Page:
The Golden Rule Store opened in Kemmerer, Wyoming in 1902. The family clothing outlet’s location might not have been recommended by modern real estate developers based on market statistics and demographic data. It sat, wall-to-wall, between two saloons.
But James Cash Penny saw the opportunity and went for it. Today we know that first Golden Rule Store as JCPenney.
The store’s original name was a testament to Penney’s approach to customer service. He made it a priority to treat customers the way he would want to be treated.
Eventually, Penny and his team drafted seven core principles to guide the company’s customer service and named them “The Penney Idea.” More than 100 years later, the values of The Penny Idea are still very relevant. They are:
- “To serve the public, as nearly as we can, to its complete satisfaction.”
- “To expect for the service we render a fair remuneration and not all the profit the traffic will bear.”
- “To do all in our power to pack the customer’s dollar full of value, quality, and satisfaction.”
- “To continue to train ourselves and our associates so that the service we give will be more and more intelligently performed.”
- “To improve constantly the human factor in our business.”
- “To reward men and women in our organization though participation in what the business produces.”
- “To test our every policy, method, and act in this wise: ‘Does it square with what is right and just?'”
They still sound fresh, right?
Now measure “Does it square with what is right and just?” against last fall’s Wells Fargo scandal in which the bank fired 5,300 employees when it was discovered they’d opened 2 million phony accounts without customer authorization since 2011.
Those accounts earned the bank unwarranted fees and allowed Wells Fargo employees to pump up their sales figures and make more money.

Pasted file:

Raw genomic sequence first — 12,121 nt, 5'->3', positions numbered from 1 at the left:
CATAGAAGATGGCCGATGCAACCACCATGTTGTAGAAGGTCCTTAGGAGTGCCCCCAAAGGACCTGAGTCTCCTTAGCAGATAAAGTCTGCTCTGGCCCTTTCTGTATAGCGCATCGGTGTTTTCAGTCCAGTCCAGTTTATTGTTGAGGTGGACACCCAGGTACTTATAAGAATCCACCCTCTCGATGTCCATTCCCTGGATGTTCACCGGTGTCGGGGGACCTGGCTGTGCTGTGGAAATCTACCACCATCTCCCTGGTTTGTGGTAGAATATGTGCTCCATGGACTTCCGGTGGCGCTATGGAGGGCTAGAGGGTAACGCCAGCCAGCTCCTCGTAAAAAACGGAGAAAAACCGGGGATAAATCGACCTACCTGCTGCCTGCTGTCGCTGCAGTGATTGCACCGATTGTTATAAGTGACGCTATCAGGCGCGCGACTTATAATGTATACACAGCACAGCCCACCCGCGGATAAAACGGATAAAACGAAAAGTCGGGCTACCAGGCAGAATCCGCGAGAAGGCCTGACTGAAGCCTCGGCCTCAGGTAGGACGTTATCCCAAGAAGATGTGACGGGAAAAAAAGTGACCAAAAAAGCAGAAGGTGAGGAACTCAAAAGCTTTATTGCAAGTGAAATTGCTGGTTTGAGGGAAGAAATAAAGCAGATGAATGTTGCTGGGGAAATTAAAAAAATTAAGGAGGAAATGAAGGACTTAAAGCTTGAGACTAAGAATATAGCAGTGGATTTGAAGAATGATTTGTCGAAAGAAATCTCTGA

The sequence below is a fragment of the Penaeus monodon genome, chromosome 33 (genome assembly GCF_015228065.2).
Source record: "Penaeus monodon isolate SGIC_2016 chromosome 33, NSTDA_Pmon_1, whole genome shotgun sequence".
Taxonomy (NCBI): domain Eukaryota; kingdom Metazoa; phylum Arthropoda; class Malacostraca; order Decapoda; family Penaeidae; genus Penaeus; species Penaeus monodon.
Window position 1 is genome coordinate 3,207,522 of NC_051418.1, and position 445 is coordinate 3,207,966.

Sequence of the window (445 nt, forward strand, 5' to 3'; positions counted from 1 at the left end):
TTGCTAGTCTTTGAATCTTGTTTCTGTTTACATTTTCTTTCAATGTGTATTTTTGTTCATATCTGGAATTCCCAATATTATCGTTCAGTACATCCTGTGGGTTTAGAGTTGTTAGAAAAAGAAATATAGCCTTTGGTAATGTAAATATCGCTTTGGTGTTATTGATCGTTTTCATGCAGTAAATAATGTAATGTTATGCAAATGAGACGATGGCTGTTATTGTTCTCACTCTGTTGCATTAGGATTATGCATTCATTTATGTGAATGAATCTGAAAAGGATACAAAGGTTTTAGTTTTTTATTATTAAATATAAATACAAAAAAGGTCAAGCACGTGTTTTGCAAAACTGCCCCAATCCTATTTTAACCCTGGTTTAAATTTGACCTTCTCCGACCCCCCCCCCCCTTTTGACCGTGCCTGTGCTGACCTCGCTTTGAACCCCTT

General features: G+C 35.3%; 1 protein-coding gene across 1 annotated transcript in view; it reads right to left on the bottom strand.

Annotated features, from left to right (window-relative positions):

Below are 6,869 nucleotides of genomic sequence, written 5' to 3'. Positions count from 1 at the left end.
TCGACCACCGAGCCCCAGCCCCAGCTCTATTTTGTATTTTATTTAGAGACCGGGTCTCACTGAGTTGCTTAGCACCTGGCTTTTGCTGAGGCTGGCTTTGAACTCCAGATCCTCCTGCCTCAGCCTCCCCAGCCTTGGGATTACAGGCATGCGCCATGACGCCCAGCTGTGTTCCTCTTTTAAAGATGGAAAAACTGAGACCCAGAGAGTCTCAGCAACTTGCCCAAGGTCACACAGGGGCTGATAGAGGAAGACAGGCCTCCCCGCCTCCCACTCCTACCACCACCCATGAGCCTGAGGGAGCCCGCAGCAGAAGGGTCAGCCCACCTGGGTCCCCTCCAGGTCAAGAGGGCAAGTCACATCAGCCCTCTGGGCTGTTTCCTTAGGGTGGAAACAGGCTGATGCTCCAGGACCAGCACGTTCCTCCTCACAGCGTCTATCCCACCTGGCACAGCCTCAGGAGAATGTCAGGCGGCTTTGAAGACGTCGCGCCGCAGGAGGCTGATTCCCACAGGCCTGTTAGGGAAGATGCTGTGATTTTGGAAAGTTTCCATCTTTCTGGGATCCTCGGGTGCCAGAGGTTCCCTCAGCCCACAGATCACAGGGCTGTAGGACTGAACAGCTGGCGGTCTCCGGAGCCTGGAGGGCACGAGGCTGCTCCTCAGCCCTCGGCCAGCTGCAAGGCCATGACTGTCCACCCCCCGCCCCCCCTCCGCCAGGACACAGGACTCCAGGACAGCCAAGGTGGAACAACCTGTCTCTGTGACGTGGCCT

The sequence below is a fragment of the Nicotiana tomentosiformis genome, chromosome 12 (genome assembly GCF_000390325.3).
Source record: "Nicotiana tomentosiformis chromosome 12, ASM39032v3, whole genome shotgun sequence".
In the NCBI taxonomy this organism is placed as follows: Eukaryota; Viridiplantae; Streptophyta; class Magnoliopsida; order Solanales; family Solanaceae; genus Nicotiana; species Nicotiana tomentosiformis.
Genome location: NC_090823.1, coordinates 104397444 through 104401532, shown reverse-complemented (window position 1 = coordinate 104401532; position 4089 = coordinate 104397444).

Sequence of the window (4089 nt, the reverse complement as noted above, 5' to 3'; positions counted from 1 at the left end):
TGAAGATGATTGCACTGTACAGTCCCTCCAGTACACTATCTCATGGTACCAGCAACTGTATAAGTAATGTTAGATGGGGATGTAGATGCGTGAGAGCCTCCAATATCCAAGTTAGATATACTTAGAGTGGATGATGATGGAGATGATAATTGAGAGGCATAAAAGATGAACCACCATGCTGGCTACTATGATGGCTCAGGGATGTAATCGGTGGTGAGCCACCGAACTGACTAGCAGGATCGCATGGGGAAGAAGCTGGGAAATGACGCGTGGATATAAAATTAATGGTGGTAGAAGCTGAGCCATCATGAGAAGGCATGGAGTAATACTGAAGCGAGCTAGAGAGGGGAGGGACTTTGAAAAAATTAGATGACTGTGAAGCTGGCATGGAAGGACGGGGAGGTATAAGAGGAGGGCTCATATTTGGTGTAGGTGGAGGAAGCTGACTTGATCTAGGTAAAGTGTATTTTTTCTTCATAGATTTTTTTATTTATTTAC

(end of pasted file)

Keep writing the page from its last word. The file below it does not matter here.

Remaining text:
This external and internal customer service fiasco could have been avoided by adhering to The Penney Idea. During the debacle, it was reported that some whistleblowers who refused to cooperate got fired leaving their careers and lives in ruins.
It was so encouraging and refreshing for me to recently facilitate a retreat for a rapidly growing lending company. Its mission is to help community members become homeowners. Many of our discussions centered around avoiding deals that prove unsustainable for the customer.
When asked about profitability, one of the company leaders reiterated the importance of sustainability, of making sure the clients can truly handle the loan.
He finished by firmly declaring, “If we treat our customer fairly and well, the profitability will follow.”
It was inspiring to watch the managers and leaders nod in enthusiastic agreement.
Clearly, they were encouraged by their leader’s ethics and character. I was too, as I saw The Penny Idea still living within that leadership team.
Even though they may have never heard of it per se, such golden ethics are written in the heart and universal. To harden our thinking against them can spell disaster, as in the Well Fargo disaster.
The Golden Rule comes in many varieties but always with one balanced customer service message: serve others as you wished to be served.
The late Steven Covey called it “Win/Win…a frame of mind and heart that constantly seeks mutual benefit in all human interactions. Win/Win means that agreements or solutions are mutually beneficial, mutually satisfying.”
How can The Penney Idea be freshly applied in your customer service approach?
John Parker is a customer service expert with Professional Development Adventures and an instructor for the UC Davis Center for Human Services. You can reach him at [email protected]